Downtown Elizabeth City is going to be brighter and more festive this coming holiday season thanks to a $20,000 boost in spending on new Christmas decorations.
City Council voted last week to request the city-county Tourism Development Authority approve the city’s request to use $5,000 from its share of occupancy tax revenues on the Christmas light project.
Elizabeth City Downtown, Inc., Pasquotank County and Visit Elizabeth City have already approved chipping in $5,000 each for the project.
Just over $5,000 was spent to replace aging decorations last year and the new funding will replace more lights as well as purchase new decorations for parts of downtown that have not been decorated in the past.
Elizabeth Street, which is a major entryway into the city, and sections of Fearing Street, Colonial Avenue and Poindexter Street, will be decorated for the first time. A total of 48 pole decorations will be placed at the new locations, including 30 on Elizabeth Street.
“Elizabeth Street, that is the gateway into the downtown area,” said ECDI Director Debbie Malenfant.
Decorations may also be placed at Veterans Park and Mariners’ Wharf Park. More lights will be added to the Pasquotank County Courthouse and surrounding areas. The lights and decorations are illuminated from Nov. 18 through Jan. 2.
Malenfant told council that adding new locations for decorations was necessitated in part by new businesses opening in those areas.
At last month’s Tourism Development Authority board meeting, both Malenfant and Visit Elizabeth City Executive Director Corrina Ferguson said the Christmas decorations are expensive, noting that a single one costs about $400.
Malenfant also advised council that asking for the $5,000 was a one-year request. She clarified that after Councilor Johnnie Walton pointed out that a memo given to council members said the effort was “part of a long-term plan’’ to expand Christmas decorations each year.
“How many years are you going to go back in and ask for $20,000 for this program?” Walton asked.
Malenfant said the long-term plan was in reference to the downtown’s overall long-term strategic plan and having holiday decorations is part of that plan.
“That probably wasn’t made clear,” she said. “We are not asking for repetitive funding of $20,000 each year.’’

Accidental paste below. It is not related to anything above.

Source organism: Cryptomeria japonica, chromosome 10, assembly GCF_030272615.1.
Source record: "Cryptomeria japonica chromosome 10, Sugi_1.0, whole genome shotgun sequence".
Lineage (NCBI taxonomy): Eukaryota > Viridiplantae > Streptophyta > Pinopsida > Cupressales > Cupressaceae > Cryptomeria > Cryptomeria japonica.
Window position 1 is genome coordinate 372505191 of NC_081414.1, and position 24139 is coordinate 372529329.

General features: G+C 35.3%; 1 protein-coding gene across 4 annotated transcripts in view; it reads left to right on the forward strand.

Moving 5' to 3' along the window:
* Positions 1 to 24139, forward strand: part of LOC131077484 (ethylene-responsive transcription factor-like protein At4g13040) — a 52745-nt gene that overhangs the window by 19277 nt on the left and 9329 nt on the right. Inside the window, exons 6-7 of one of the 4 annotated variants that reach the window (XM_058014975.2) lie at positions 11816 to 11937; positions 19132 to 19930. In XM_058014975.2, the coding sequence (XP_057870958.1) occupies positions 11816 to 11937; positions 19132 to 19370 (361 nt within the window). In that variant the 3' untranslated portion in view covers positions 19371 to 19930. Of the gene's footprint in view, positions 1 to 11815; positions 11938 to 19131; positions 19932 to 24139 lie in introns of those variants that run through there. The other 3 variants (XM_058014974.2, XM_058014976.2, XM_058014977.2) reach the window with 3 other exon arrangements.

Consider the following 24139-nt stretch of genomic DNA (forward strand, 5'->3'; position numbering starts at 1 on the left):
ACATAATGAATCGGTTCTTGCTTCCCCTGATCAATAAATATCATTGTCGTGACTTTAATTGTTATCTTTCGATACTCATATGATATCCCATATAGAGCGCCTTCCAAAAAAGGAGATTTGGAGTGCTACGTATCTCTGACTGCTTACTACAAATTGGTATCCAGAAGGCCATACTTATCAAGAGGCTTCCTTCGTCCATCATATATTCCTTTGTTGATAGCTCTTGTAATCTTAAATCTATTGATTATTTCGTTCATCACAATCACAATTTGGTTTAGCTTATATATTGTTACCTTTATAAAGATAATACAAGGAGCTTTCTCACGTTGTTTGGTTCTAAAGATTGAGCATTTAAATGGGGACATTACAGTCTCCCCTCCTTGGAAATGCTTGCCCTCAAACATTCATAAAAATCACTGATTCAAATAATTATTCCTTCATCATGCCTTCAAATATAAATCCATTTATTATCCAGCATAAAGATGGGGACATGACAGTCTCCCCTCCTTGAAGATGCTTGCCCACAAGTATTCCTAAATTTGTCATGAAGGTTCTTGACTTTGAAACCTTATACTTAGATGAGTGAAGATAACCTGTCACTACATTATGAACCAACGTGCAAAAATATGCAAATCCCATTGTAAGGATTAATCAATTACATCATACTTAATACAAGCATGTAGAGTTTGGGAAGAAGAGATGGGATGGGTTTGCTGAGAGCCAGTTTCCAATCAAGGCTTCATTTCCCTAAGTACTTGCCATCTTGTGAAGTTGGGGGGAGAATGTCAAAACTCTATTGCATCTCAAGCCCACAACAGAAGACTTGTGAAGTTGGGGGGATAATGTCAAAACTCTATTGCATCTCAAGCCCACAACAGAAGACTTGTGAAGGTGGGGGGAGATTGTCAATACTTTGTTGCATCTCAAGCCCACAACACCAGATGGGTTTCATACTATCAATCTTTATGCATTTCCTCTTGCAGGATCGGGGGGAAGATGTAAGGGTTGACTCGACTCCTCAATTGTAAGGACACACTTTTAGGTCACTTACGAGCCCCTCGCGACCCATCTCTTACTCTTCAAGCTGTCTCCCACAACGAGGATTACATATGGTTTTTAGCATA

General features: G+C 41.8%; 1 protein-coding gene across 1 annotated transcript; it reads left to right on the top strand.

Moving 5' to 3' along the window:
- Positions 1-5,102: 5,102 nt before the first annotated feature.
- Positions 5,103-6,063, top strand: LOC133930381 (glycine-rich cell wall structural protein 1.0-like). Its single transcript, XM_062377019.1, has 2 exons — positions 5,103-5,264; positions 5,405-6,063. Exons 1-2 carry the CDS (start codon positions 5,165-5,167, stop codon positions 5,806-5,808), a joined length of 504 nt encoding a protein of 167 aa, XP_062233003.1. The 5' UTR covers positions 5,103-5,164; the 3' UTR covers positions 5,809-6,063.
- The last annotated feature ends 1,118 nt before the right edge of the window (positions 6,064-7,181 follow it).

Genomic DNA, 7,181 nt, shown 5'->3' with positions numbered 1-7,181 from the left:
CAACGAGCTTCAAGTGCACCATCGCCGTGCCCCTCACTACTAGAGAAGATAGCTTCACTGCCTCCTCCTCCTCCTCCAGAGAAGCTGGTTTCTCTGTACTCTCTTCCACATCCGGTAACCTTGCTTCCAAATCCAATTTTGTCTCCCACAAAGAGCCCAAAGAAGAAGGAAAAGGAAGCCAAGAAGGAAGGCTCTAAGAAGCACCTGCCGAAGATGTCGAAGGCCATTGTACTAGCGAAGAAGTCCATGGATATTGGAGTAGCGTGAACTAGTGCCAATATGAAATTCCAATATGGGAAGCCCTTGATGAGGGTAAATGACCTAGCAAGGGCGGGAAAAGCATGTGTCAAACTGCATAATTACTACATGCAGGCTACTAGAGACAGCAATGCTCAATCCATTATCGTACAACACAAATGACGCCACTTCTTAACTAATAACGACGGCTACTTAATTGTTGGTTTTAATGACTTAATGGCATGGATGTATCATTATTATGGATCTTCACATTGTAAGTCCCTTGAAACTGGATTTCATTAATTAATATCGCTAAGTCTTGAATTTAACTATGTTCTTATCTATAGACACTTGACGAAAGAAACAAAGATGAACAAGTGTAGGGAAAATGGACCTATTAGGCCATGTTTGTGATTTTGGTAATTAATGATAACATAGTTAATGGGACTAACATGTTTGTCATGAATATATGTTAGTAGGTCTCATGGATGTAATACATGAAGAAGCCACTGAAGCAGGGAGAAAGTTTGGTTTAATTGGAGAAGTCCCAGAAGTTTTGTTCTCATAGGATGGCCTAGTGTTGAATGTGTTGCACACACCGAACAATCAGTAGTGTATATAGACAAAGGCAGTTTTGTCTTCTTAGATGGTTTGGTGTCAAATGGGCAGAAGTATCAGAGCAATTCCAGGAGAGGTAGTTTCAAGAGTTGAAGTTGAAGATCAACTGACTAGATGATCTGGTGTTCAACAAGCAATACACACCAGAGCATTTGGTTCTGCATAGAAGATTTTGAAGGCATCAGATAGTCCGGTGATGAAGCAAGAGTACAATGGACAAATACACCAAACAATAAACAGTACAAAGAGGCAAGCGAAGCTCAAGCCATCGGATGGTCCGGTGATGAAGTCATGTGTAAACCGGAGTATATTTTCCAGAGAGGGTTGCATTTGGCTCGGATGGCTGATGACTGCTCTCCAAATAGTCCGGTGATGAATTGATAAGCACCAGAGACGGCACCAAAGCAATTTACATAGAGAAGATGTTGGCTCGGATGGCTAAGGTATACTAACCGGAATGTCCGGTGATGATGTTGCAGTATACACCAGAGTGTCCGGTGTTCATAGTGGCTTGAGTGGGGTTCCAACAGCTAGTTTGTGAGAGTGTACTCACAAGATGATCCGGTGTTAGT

Malenfant said additional lighting at and around the courthouse is important because that is where the Grand Illumination and Holiday Celebration will take place on Nov. 29 — the night after Thanksgiving — from 6 p.m. to 8 p.m.
“That (courthouse) is lacking in a ‘wow’ factor when we flip the switch,” Malenfant said. ‘We are purchasing a ton of additional lights for the four trees in front of the courthouse. That is a great event for the community and for visitors.’’
Officials hope to promote the city as a Christmas destination and several organizations and businesses are currently working on a “Christmas in Elizabeth City” promotion that will highlight events and activities during the holiday season.
A new website — ChristmasinElizabethCity.com — to promote those events will soon go live and Visit Elizabeth City is going to advertise the website on various platforms, including Google and Facebook.
‘We are putting a pretty significant portion of our marketing budget behind it because the new website needs a little bit of attention in order to get people to go to it,” Ferguson said. “We are really going to push that content out. The Christmas in Elizabeth City website will highlight anything and everything that is going on.”
Councilwoman Jeannie Young said expanding and promoting Christmas events will be a boost for the city.
“Christmas lights help drive tourism downtown,” Young said. “Christmas is one of the biggest events that you can get people to come and visit your community.”
At last month’s TDA meeting, Ferguson noted that “Christmas is big business,” driving economic impact not just for retailers but for those in the hospitality business as well.
She noted that a number of communities use the Christmas season to drive visitation but one in North Carolina that’s been particularly successful is McAdenville, a small town in Gaston County.
Known as Christmas Town USA, McAdenville has only about 650 full-time residents, “but all of them decorate their homes” for Christmas, Ferguson said. The result is a popular holiday light show that draws 600,000 visitors to the “teeny, tiny town” over a five- to six-week period, driving $12 million in economic impact, she said.
Young said she’s seen that impact first hand. She said her daughter-in-law’s sister operates a bakery in McAdenville, and she makes “the majority of her money” for the entire year during the holiday season because of the large number of visitors at Christmastime.
Ferguson said she knows what McAdenville is able to do and what Elizabeth City could do with its additional lights this year is not an “apples-to-apples” comparison.
“But the point is, it (Christmas) is big business, it is economic impact, so let’s try to get some of it,” she said.
Ferguson noted that if downtown businesses and residents see the investment Visit Elizabeth City, ECDI and the city and county are making in more Christmas lights, they also might be more inclined to decorate their businesses and homes for the holiday season.